Energy service company (ESCO)

An energy service company (ESCO) is a business that provides a broad range of energy solutions including designs and implementation of energy savings projects, retrofitting, energy conservation, energy infrastructure outsourcing, power generation and energy supply, and risk management.

Energy Technology Systems Analysis Program (ETSAP)

The Energy Technology Systems Analysis Program (ETSAP) is one of the longest running Technology Collaboration Programme of the International Energy Agency (IEA). ETSAP currently has as contracting parties 20 countries, the European Commission and two private sector sponsors.

Environment protection agency (EPA)

The Environmental Protection Agency (EPA) is an independent agency of the United States federal government for environmental protection.

Forced-air heating

forced-air central heating system is one which uses air as its heat transfer medium. These systems rely on ductwork, vents, and plenums as means of air distribution, separate from the actual heating and air conditioning systems. 


Fouling is the accumulation of unwanted material on solid surfaces to the detriment of function. The fouling materials can consist of either living organisms (biofouling) or a non-living substance (inorganic and/or organic). Fouling is usually distinguished from other surface-growth phenomena in that it occurs on a surface of a component, system, or plant performing a defined and useful function and that the fouling process impedes or interferes with this function.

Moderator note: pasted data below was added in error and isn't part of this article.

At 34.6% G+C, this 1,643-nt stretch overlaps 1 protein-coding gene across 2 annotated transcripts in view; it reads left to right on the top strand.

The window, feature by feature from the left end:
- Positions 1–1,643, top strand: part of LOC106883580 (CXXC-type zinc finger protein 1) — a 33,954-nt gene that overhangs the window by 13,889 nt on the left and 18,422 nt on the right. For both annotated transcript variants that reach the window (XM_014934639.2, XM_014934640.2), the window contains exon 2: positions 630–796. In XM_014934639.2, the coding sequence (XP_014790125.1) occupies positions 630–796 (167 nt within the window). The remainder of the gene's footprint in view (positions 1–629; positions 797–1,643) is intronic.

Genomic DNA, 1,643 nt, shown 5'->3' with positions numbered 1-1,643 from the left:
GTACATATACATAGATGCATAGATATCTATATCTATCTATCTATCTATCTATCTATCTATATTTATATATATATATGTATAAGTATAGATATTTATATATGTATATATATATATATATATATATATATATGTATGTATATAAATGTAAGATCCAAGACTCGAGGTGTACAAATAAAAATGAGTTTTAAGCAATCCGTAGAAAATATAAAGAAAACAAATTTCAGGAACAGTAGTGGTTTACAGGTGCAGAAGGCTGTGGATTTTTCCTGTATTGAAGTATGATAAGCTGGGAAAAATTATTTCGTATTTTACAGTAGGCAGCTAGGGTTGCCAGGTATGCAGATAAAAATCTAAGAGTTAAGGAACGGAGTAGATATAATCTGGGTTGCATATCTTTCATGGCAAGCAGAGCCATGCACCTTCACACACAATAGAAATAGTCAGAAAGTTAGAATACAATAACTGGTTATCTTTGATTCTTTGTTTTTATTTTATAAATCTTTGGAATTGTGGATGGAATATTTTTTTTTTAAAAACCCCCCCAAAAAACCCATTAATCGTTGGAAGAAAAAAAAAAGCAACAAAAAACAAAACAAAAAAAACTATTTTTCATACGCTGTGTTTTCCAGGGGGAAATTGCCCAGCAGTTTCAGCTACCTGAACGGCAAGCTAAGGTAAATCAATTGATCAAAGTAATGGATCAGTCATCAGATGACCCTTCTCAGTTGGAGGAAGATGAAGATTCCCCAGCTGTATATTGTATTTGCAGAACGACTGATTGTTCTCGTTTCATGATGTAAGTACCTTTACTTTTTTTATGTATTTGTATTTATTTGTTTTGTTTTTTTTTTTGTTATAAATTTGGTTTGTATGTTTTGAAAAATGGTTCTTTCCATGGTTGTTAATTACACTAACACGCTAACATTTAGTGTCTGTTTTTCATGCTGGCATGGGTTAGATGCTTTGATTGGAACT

geo-fence is a virtual perimeter for a real-world geographic area. A geo-fence could be dynamically generated—as in a radius around a point location, or a geo-fence can be a predefined set of boundaries (such as school zones or neighborhood boundaries).

The use of a geo-fence is called geo-fencing, and one example of usage involves a location-aware device of a location-based service (LBS) user entering or exiting a geo-fence. This activity could trigger an alert to the device’s user as well as messaging to the geo-fence operator. This info, which could contain the location of the device, could be sent to a mobile telephone or an email account.

Ground source heat pump (GSHP)

A geothermal heat pump (GHP) or ground source heat pump (GSHP) is a central heating and/or cooling system that transfers heat to or from the ground.

Heat exchanger

Heat exchanger is a device used to transfer heat between one or more fluids.

Heat pump

A heat pump is a device that transfers heat energy from a source of heat to a heat sink

High-Temperature District Cooling (HTDC)